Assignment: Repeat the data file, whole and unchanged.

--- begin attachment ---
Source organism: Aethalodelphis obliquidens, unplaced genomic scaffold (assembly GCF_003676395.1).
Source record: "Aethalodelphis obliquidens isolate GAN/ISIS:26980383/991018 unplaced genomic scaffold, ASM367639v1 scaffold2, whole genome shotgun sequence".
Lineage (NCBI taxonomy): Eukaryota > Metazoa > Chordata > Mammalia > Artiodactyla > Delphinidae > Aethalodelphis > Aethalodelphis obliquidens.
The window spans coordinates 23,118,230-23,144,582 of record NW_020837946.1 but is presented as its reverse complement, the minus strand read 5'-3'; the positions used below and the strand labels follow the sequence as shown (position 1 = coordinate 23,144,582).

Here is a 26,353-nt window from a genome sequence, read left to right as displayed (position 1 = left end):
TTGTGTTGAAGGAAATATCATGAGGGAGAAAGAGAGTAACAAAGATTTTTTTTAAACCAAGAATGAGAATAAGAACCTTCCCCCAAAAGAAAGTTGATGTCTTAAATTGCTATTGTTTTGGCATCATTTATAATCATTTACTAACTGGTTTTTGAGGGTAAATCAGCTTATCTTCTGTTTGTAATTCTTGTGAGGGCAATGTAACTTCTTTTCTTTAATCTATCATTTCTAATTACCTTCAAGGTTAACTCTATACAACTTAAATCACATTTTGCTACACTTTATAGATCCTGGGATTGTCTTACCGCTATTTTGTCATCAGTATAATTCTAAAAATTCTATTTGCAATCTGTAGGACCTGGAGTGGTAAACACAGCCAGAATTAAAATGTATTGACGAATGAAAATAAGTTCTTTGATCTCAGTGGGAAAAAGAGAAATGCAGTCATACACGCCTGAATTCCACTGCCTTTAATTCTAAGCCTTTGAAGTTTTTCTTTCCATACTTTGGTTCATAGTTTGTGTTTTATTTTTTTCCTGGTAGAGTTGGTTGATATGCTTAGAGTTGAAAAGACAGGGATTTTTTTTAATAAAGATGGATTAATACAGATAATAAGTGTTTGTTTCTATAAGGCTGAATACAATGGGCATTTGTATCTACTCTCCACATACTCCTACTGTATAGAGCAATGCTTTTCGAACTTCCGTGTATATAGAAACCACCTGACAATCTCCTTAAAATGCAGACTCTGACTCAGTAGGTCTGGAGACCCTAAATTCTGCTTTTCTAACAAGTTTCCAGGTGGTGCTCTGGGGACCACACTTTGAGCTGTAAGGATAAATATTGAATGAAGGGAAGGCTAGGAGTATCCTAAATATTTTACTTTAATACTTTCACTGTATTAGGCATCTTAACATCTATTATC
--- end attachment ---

Source organism: Aethalodelphis obliquidens, unplaced genomic scaffold (assembly GCF_003676395.1).
Source record: "Aethalodelphis obliquidens isolate GAN/ISIS:26980383/991018 unplaced genomic scaffold, ASM367639v1 scaffold2, whole genome shotgun sequence".
Lineage (NCBI taxonomy): Eukaryota > Metazoa > Chordata > Mammalia > Artiodactyla > Delphinidae > Aethalodelphis > Aethalodelphis obliquidens.
The window spans coordinates 23,118,230-23,144,582 of record NW_020837946.1 but is presented as its reverse complement, the minus strand read 5'-3'; the positions used below and the strand labels follow the sequence as shown (position 1 = coordinate 23,144,582).

Here is a 26,353-nt window from a genome sequence, read left to right as displayed (position 1 = left end):
TTGTGTTGAAGGAAATATCATGAGGGAGAAAGAGAGTAACAAAGATTTTTTTTAAACCAAGAATGAGAATAAGAACCTTCCCCCAAAAGAAAGTTGATGTCTTAAATTGCTATTGTTTTGGCATCATTTATAATCATTTACTAACTGGTTTTTGAGGGTAAATCAGCTTATCTTCTGTTTGTAATTCTTGTGAGGGCAATGTAACTTCTTTTCTTTAATCTATCATTTCTAATTACCTTCAAGGTTAACTCTATACAACTTAAATCACATTTTGCTACACTTTATAGATCCTGGGATTGTCTTACCGCTATTTTGTCATCAGTATAATTCTAAAAATTCTATTTGCAATCTGTAGGACCTGGAGTGGTAAACACAGCCAGAATTAAAATGTATTGACGAATGAAAATAAGTTCTTTGATCTCAGTGGGAAAAAGAGAAATGCAGTCATACACGCCTGAATTCCACTGCCTTTAATTCTAAGCCTTTGAAGTTTTTCTTTCCATACTTTGGTTCATAGTTTGTGTTTTATTTTTTTCCTGGTAGAGTTGGTTGATATGCTTAGAGTTGAAAAGACAGGGATTTTTTTTAATAAAGATGGATTAATACAGATAATAAGTGTTTGTTTCTATAAGGCTGAATACAATGGGCATTTGTATCTACTCTCCACATACTCCTACTGTATAGAGCAATGCTTTTCGAACTTCCGTGTATATAGAAACCACCTGACAATCTCCTTAAAATGCAGACTCTGACTCAGTAGGTCTGGAGACCCTAAATTCTGCTTTTCTAACAAGTTTCCAGGTGGTGCTCTGGGGACCACACTTTGAGCTGTAAGGATAAATATTGAATGAAGGGAAGGCTAGGAGTATCCTAAATATTTTACTTTAATACTTTCACTGTATTAGGCATCTTAACATCTATTATC